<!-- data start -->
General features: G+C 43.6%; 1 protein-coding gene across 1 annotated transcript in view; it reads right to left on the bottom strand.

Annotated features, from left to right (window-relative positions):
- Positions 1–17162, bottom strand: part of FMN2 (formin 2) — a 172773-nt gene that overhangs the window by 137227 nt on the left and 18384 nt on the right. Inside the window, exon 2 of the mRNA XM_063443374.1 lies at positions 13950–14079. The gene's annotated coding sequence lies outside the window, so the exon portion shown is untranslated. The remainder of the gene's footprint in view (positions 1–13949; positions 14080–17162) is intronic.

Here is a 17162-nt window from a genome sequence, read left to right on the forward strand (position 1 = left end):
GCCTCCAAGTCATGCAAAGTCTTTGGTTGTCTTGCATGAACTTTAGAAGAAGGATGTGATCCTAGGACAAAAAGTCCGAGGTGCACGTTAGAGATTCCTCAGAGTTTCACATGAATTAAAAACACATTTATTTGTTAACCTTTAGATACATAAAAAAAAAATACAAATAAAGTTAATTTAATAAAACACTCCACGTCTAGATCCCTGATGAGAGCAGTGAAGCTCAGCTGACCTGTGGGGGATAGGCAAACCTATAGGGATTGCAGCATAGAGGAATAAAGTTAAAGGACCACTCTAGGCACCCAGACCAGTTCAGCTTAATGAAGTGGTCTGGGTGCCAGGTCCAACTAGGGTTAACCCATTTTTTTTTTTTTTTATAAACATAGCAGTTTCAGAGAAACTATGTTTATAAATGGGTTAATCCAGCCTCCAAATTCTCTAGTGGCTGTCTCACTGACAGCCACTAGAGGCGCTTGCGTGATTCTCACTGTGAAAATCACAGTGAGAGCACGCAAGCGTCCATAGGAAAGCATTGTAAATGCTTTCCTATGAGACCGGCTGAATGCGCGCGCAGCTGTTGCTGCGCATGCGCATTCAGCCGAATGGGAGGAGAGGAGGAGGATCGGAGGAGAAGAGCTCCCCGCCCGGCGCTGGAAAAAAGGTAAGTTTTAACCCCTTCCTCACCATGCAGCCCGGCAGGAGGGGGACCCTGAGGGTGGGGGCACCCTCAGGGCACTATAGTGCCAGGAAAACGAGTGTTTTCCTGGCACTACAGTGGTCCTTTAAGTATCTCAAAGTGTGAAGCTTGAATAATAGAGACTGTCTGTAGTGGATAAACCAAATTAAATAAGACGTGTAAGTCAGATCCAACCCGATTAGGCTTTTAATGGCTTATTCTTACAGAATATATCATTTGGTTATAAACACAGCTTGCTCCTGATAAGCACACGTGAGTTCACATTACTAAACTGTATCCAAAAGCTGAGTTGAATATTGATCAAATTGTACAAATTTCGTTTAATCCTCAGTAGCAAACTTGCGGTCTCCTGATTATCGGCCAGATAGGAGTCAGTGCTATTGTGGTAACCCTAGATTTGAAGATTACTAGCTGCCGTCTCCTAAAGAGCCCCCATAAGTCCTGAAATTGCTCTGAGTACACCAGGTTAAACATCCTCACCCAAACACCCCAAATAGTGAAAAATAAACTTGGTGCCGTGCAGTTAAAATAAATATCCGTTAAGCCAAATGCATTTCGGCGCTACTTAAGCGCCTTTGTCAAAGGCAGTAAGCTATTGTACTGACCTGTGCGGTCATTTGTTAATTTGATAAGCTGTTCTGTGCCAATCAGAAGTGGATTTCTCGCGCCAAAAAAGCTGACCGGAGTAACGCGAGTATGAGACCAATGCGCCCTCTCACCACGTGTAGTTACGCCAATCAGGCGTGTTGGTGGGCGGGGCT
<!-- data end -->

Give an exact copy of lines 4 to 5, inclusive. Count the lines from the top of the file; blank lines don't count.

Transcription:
Here is a 17162-nt window from a genome sequence, read left to right on the forward strand (position 1 = left end):
GCCTCCAAGTCATGCAAAGTCTTTGGTTGTCTTGCATGAACTTTAGAAGAAGGATGTGATCCTAGGACAAAAAGTCCGAGGTGCACGTTAGAGATTCCTCAGAGTTTCACATGAATTAAAAACACATTTATTTGTTAACCTTTAGATACATAAAAAAAAAATACAAATAAAGTTAATTTAATAAAACACTCCACGTCTAGATCCCTGATGAGAGCAGTGAAGCTCAGCTGACCTGTGGGGGATAGGCAAACCTATAGGGATTGCAGCATAGAGGAATAAAGTTAAAGGACCACTCTAGGCACCCAGACCAGTTCAGCTTAATGAAGTGGTCTGGGTGCCAGGTCCAACTAGGGTTAACCCATTTTTTTTTTTTTTTATAAACATAGCAGTTTCAGAGAAACTATGTTTATAAATGGGTTAATCCAGCCTCCAAATTCTCTAGTGGCTGTCTCACTGACAGCCACTAGAGGCGCTTGCGTGATTCTCACTGTGAAAATCACAGTGAGAGCACGCAAGCGTCCATAGGAAAGCATTGTAAATGCTTTCCTATGAGACCGGCTGAATGCGCGCGCAGCTGTTGCTGCGCATGCGCATTCAGCCGAATGGGAGGAGAGGAGGAGGATCGGAGGAGAAGAGCTCCCCGCCCGGCGCTGGAAAAAAGGTAAGTTTTAACCCCTTCCTCACCATGCAGCCCGGCAGGAGGGGGACCCTGAGGGTGGGGGCACCCTCAGGGCACTATAGTGCCAGGAAAACGAGTGTTTTCCTGGCACTACAGTGGTCCTTTAAGTATCTCAAAGTGTGAAGCTTGAATAATAGAGACTGTCTGTAGTGGATAAACCAAATTAAATAAGACGTGTAAGTCAGATCCAACCCGATTAGGCTTTTAATGGCTTATTCTTACAGAATATATCATTTGGTTATAAACACAGCTTGCTCCTGATAAGCACACGTGAGTTCACATTACTAAACTGTATCCAAAAGCTGAGTTGAATATTGATCAAATTGTACAAATTTCGTTTAATCCTCAGTAGCAAACTTGCGGTCTCCTGATTATCGGCCAGATAGGAGTCAGTGCTATTGTGGTAACCCTAGATTTGAAGATTACTAGCTGCCGTCTCCTAAAGAGCCCCCATAAGTCCTGAAATTGCTCTGAGTACACCAGGTTAAACATCCTCACCCAAACACCCCAAATAGTGAAAAATAAACTTGGTGCCGTGCAGTTAAAATAAATATCCGTTAAGCCAAATGCATTTCGGCGCTACTTAAGCGCCTTTGTCAAAGGCAGTAAGCTATTGTACTGACCTGTGCGGTCATTTGTTAATTTGATAAGCTGTTCTGTGCCAATCAGAAGTGGATTTCTCGCGCCAAAAAAGCTGACCGGAGTAACGCGAGTATGAGACCAATGCGCCCTCTCACCACGTGTAGTTACGCCAATCAGGCGTGTTGGTGGGCGGGGCT